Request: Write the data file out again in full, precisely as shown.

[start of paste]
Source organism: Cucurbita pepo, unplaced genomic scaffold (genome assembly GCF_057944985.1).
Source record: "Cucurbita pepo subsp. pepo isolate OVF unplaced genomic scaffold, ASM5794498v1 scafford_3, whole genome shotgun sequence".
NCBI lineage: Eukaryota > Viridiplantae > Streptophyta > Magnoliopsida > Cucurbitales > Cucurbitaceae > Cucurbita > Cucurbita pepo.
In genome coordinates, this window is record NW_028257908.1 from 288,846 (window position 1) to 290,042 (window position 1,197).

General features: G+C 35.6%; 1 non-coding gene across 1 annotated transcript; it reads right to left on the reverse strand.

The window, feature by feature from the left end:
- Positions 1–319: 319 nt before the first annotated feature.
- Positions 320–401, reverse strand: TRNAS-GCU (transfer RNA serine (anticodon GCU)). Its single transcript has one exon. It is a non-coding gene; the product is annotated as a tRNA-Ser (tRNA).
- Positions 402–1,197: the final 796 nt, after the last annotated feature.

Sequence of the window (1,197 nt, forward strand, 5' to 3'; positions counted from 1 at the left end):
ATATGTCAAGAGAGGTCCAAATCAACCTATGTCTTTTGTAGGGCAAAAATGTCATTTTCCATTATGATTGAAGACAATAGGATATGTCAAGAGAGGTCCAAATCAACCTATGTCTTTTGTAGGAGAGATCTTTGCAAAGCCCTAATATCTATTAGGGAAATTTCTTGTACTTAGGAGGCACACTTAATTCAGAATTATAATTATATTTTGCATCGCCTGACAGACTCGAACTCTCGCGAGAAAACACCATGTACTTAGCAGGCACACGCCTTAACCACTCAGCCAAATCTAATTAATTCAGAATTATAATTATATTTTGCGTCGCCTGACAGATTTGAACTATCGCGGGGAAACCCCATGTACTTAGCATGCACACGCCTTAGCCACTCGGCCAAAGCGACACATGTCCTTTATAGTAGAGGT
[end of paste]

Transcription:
Source organism: Cucurbita pepo, unplaced genomic scaffold (genome assembly GCF_057944985.1).
Source record: "Cucurbita pepo subsp. pepo isolate OVF unplaced genomic scaffold, ASM5794498v1 scafford_3, whole genome shotgun sequence".
NCBI lineage: Eukaryota > Viridiplantae > Streptophyta > Magnoliopsida > Cucurbitales > Cucurbitaceae > Cucurbita > Cucurbita pepo.
In genome coordinates, this window is record NW_028257908.1 from 288,846 (window position 1) to 290,042 (window position 1,197).

General features: G+C 35.6%; 1 non-coding gene across 1 annotated transcript; it reads right to left on the reverse strand.

The window, feature by feature from the left end:
- Positions 1–319: 319 nt before the first annotated feature.
- Positions 320–401, reverse strand: TRNAS-GCU (transfer RNA serine (anticodon GCU)). Its single transcript has one exon. It is a non-coding gene; the product is annotated as a tRNA-Ser (tRNA).
- Positions 402–1,197: the final 796 nt, after the last annotated feature.

Sequence of the window (1,197 nt, forward strand, 5' to 3'; positions counted from 1 at the left end):
ATATGTCAAGAGAGGTCCAAATCAACCTATGTCTTTTGTAGGGCAAAAATGTCATTTTCCATTATGATTGAAGACAATAGGATATGTCAAGAGAGGTCCAAATCAACCTATGTCTTTTGTAGGAGAGATCTTTGCAAAGCCCTAATATCTATTAGGGAAATTTCTTGTACTTAGGAGGCACACTTAATTCAGAATTATAATTATATTTTGCATCGCCTGACAGACTCGAACTCTCGCGAGAAAACACCATGTACTTAGCAGGCACACGCCTTAACCACTCAGCCAAATCTAATTAATTCAGAATTATAATTATATTTTGCGTCGCCTGACAGATTTGAACTATCGCGGGGAAACCCCATGTACTTAGCATGCACACGCCTTAGCCACTCGGCCAAAGCGACACATGTCCTTTATAGTAGAGGT